* His second eldest son, Saif al-Islam, is the de facto prime minister.

* Abdullah al-Sanussi, Gaddafi’s brother-in-law, is his right hand man, the executioner, the head of military intelligence. He commanded personally some of the attacks.

* Saif has become a recognisable face on the international stage, defending his father’s crackdown on rebels.

* Libyan officials have already denounced the ICC prosecutor’s actions, saying the court is a creation of the West to prosecute African leaders.

* But rebel-held Benghazi had been crying out for such a move. ICC judges must now see if there is enough evidence for warrants to be issued.




21 June: US Securities and Exchange Commission (SEC) Investigates ExxonMobil, Conoco, and Occidental Over Libyan Connections

* Concerns financial firms may have repeatedly violated bribery laws in dealings with Libya’s sovereign wealth fund.

* Securities and Exchange Commission (SEC) requests information from ExxonMobil, ConocoPhillips and Occidental Petroleum Corp. about their Libyan connections.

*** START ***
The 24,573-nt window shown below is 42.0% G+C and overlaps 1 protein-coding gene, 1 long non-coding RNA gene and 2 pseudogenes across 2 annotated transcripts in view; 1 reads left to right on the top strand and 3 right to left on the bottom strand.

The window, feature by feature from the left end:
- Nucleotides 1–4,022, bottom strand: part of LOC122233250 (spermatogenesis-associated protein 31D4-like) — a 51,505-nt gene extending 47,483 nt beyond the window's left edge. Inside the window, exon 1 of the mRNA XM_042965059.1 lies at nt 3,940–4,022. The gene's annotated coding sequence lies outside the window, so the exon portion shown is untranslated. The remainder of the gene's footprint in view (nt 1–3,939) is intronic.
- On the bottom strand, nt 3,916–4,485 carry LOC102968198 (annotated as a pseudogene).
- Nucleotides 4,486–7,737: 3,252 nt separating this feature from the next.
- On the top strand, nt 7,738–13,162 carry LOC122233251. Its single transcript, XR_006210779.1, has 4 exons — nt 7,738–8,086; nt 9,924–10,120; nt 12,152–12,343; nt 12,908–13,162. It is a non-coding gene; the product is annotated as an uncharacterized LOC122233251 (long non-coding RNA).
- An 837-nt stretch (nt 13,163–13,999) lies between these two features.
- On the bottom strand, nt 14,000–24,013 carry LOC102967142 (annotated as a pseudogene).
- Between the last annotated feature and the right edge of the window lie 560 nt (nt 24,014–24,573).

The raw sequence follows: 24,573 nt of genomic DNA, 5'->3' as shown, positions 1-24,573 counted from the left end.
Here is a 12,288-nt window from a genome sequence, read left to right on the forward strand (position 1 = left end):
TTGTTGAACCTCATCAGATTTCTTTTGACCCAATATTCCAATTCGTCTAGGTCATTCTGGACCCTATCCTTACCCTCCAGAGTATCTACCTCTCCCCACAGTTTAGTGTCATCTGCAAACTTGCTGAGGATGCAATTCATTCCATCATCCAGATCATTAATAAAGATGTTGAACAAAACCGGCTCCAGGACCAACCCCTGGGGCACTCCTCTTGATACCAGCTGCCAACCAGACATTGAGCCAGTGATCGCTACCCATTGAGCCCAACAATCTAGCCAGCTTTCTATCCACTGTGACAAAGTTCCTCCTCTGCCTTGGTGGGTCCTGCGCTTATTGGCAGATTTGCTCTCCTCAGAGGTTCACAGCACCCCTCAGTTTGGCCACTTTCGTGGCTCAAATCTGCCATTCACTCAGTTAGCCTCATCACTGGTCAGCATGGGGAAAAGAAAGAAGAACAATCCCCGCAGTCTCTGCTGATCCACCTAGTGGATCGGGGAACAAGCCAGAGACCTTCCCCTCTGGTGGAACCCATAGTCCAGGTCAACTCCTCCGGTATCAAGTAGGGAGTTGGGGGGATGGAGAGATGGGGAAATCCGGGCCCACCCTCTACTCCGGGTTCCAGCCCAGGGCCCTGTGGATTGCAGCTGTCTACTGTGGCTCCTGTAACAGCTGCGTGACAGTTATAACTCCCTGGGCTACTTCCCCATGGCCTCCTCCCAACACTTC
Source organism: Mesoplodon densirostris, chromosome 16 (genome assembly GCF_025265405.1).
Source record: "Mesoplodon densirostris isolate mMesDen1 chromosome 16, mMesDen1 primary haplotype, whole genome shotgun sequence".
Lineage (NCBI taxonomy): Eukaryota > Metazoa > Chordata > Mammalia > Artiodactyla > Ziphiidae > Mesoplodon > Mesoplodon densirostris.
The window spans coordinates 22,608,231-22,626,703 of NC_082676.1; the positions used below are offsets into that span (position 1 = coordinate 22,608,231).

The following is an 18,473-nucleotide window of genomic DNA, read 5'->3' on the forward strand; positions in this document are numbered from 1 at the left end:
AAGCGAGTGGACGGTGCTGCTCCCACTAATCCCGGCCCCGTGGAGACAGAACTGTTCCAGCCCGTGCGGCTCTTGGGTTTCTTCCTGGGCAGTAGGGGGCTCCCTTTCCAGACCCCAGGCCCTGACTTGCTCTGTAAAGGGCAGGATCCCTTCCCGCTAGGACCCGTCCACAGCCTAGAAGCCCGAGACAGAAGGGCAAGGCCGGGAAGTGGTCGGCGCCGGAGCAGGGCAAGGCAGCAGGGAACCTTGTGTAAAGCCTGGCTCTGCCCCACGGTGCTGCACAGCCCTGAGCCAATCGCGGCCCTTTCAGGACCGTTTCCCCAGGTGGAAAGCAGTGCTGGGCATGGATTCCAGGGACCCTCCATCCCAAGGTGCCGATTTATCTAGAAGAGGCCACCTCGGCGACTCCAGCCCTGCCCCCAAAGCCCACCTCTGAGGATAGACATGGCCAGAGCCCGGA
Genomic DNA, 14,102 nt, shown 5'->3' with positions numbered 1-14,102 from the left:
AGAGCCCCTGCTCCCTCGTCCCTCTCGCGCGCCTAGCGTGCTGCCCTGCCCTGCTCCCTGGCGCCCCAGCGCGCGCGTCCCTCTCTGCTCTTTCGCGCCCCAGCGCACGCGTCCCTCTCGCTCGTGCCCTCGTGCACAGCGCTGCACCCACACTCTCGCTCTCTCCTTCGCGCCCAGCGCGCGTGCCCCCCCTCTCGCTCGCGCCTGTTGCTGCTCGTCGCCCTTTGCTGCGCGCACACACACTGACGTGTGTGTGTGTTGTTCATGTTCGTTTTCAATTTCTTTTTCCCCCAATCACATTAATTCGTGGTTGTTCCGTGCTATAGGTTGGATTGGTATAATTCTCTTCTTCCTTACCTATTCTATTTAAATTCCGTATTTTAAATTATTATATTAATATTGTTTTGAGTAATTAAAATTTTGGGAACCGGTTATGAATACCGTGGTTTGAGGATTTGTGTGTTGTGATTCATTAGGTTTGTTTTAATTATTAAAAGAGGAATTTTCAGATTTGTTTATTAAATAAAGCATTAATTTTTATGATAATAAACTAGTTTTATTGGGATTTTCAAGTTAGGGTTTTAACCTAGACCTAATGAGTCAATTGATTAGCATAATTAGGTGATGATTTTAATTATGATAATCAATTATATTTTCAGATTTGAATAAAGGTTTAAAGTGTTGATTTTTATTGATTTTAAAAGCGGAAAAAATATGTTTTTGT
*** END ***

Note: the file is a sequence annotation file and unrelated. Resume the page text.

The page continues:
SEC ask oil companies for copies of any type of communications with the government of Gaddafi since 2008.

* Libya’s sovereign wealth fund launched in 2007. A number of other financial firms found to have started doing business with the LIA.

* Libya’s sovereign wealth fund made its strongest relationships with Goldman Sachs.

* Fund also invested with Societe Generale, HSBC, JP Morgan, Carlyle Group, Lehman Brothers, and Och-Ziff Capital Management Group.




29 June: UK Prosecutors Team Up With US Securities and Exchange Commission (SEC) to Investigate Bribery Among Sovereign Wealth Funds (SWFs)